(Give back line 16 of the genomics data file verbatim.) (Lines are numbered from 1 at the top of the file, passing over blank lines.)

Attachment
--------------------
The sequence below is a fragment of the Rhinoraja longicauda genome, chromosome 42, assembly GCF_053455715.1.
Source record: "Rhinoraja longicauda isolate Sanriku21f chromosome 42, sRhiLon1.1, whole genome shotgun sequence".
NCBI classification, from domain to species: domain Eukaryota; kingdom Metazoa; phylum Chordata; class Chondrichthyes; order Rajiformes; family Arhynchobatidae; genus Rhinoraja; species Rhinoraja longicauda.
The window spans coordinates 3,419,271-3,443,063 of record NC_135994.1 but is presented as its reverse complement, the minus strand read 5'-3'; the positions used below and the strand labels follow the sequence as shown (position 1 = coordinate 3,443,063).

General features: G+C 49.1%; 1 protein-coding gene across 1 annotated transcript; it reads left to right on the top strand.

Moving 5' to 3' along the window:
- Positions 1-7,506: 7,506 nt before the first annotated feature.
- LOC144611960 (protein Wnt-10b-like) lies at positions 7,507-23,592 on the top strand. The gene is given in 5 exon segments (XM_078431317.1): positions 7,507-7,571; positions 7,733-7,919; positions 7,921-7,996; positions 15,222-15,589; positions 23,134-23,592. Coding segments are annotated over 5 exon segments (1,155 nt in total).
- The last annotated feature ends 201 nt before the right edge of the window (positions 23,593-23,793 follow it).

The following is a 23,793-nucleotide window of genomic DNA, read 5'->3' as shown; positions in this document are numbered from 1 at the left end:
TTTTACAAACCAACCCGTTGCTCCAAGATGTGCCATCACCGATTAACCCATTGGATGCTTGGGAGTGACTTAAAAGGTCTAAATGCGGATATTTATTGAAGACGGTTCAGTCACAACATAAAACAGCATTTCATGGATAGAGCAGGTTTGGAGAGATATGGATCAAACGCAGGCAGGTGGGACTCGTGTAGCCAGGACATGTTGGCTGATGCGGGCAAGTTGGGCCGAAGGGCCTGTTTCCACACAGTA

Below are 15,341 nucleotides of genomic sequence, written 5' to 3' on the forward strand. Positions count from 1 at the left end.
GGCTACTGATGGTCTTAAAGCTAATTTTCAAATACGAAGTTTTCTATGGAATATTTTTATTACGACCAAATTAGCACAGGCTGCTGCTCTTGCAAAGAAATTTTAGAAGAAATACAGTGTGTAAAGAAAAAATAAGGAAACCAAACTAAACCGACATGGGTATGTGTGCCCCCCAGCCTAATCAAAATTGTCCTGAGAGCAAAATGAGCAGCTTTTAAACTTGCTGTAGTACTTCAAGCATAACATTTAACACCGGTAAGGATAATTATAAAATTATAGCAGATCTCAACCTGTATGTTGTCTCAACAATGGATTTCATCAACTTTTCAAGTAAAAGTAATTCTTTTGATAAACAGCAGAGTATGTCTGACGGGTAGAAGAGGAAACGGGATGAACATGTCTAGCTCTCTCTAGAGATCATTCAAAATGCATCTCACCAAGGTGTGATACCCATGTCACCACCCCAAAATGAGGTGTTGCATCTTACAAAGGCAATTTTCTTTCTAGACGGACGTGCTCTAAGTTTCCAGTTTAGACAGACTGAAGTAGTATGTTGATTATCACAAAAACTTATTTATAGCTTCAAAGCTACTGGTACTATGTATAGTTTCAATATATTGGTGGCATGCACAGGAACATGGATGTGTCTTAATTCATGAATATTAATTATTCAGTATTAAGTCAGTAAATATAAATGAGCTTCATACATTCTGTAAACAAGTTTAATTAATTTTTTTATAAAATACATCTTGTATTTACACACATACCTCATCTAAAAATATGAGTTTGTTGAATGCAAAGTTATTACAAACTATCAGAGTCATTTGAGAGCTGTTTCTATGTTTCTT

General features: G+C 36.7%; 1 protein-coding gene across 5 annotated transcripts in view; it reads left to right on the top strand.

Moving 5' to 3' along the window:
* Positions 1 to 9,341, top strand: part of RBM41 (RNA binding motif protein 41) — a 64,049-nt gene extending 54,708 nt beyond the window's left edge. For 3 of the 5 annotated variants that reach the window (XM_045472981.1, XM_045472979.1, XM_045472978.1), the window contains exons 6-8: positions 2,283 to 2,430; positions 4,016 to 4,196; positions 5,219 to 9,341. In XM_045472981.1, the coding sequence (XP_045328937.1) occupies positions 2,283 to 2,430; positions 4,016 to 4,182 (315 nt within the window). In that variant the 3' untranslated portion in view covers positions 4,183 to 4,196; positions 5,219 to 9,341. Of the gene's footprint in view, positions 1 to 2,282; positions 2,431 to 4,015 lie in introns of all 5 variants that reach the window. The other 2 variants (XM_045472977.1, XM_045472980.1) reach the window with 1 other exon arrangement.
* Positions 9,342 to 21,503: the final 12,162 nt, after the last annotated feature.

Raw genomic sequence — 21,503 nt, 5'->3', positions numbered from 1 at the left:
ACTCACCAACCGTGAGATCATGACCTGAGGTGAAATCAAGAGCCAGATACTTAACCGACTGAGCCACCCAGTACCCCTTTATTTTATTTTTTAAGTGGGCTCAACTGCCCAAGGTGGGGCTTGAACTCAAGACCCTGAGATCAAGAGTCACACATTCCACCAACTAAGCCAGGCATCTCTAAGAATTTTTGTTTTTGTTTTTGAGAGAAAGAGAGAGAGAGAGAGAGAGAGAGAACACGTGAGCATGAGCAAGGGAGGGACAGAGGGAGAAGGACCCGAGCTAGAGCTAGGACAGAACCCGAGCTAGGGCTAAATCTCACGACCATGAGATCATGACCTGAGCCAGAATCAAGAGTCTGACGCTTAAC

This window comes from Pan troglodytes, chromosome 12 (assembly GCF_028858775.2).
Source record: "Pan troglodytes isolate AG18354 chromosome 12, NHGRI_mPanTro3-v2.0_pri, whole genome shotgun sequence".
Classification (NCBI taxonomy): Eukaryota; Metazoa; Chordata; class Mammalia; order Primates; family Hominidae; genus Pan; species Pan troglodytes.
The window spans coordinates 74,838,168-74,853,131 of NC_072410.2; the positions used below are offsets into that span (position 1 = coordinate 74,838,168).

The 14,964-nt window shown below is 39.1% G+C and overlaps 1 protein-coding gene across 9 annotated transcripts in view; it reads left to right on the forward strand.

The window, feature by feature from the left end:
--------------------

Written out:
* Positions 1 to 9,341, top strand: part of RBM41 (RNA binding motif protein 41) — a 64,049-nt gene extending 54,708 nt beyond the window's left edge. For 3 of the 5 annotated variants that reach the window (XM_045472981.1, XM_045472979.1, XM_045472978.1), the window contains exons 6-8: positions 2,283 to 2,430; positions 4,016 to 4,196; positions 5,219 to 9,341. In XM_045472981.1, the coding sequence (XP_045328937.1) occupies positions 2,283 to 2,430; positions 4,016 to 4,182 (315 nt within the window). In that variant the 3' untranslated portion in view covers positions 4,183 to 4,196; positions 5,219 to 9,341. Of the gene's footprint in view, positions 1 to 2,282; positions 2,431 to 4,015 lie in introns of all 5 variants that reach the window. The other 2 variants (XM_045472977.1, XM_045472980.1) reach the window with 1 other exon arrangement.